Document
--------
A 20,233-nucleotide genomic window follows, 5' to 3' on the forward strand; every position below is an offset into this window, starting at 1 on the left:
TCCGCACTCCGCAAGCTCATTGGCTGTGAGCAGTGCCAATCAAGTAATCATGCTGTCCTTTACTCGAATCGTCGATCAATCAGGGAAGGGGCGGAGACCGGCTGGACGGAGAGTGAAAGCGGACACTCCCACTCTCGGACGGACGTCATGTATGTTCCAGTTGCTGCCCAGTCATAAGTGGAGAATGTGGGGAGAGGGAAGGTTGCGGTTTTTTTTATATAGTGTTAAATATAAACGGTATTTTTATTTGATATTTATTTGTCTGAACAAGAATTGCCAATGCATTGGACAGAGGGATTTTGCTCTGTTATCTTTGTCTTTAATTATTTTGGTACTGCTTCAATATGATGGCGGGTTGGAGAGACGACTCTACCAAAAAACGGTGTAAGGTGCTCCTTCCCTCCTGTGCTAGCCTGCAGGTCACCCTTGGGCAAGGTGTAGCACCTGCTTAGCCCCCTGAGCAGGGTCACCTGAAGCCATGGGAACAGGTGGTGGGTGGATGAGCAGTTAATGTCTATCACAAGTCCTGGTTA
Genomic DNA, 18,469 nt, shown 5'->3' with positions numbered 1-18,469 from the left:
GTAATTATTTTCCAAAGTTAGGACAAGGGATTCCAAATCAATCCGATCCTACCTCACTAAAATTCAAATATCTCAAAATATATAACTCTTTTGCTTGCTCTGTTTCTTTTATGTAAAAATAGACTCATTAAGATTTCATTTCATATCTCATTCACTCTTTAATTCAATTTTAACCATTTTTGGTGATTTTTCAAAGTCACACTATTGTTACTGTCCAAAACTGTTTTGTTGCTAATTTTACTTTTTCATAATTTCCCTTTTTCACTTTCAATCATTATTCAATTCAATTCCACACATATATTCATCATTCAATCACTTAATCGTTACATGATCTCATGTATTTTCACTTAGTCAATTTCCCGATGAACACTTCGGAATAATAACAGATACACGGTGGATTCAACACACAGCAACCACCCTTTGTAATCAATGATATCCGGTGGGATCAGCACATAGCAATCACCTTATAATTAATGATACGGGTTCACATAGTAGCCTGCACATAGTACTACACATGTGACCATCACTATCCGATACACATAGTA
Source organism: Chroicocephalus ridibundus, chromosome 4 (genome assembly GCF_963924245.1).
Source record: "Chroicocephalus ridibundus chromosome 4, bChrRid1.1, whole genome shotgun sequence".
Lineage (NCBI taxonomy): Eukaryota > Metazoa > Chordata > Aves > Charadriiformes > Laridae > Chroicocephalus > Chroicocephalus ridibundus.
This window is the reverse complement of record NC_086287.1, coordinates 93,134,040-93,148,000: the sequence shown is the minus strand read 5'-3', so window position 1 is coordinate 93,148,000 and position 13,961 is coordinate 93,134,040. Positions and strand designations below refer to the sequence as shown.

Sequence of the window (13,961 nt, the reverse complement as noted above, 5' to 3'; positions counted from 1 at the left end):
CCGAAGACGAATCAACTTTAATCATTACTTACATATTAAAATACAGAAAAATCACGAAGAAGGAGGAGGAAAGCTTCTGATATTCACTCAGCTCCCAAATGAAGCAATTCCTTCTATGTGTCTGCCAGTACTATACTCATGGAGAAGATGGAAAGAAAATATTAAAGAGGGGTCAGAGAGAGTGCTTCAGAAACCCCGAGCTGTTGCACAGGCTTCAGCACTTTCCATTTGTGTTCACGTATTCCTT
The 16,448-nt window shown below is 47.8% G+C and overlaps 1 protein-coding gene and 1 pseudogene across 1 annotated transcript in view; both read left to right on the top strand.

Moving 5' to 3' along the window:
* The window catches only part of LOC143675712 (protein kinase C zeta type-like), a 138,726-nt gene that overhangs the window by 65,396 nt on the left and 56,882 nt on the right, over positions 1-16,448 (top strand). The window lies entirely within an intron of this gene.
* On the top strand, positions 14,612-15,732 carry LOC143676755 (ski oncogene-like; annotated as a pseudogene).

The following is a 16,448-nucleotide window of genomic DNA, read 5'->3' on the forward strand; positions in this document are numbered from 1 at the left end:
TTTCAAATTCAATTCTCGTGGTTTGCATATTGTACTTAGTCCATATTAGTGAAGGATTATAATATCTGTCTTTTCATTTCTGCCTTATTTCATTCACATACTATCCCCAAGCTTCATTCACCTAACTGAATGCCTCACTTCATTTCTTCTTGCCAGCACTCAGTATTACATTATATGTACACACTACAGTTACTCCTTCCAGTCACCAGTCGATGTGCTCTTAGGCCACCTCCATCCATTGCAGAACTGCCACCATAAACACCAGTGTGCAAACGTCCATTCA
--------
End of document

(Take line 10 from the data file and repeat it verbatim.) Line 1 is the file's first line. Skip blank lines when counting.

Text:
CCGAAGACGAATCAACTTTAATCATTACTTACATATTAAAATACAGAAAAATCACGAAGAAGGAGGAGGAAAGCTTCTGATATTCACTCAGCTCCCAAATGAAGCAATTCCTTCTATGTGTCTGCCAGTACTATACTCATGGAGAAGATGGAAAGAAAATATTAAAGAGGGGTCAGAGAGAGTGCTTCAGAAACCCCGAGCTGTTGCACAGGCTTCAGCACTTTCCATTTGTGTTCACGTATTCCTT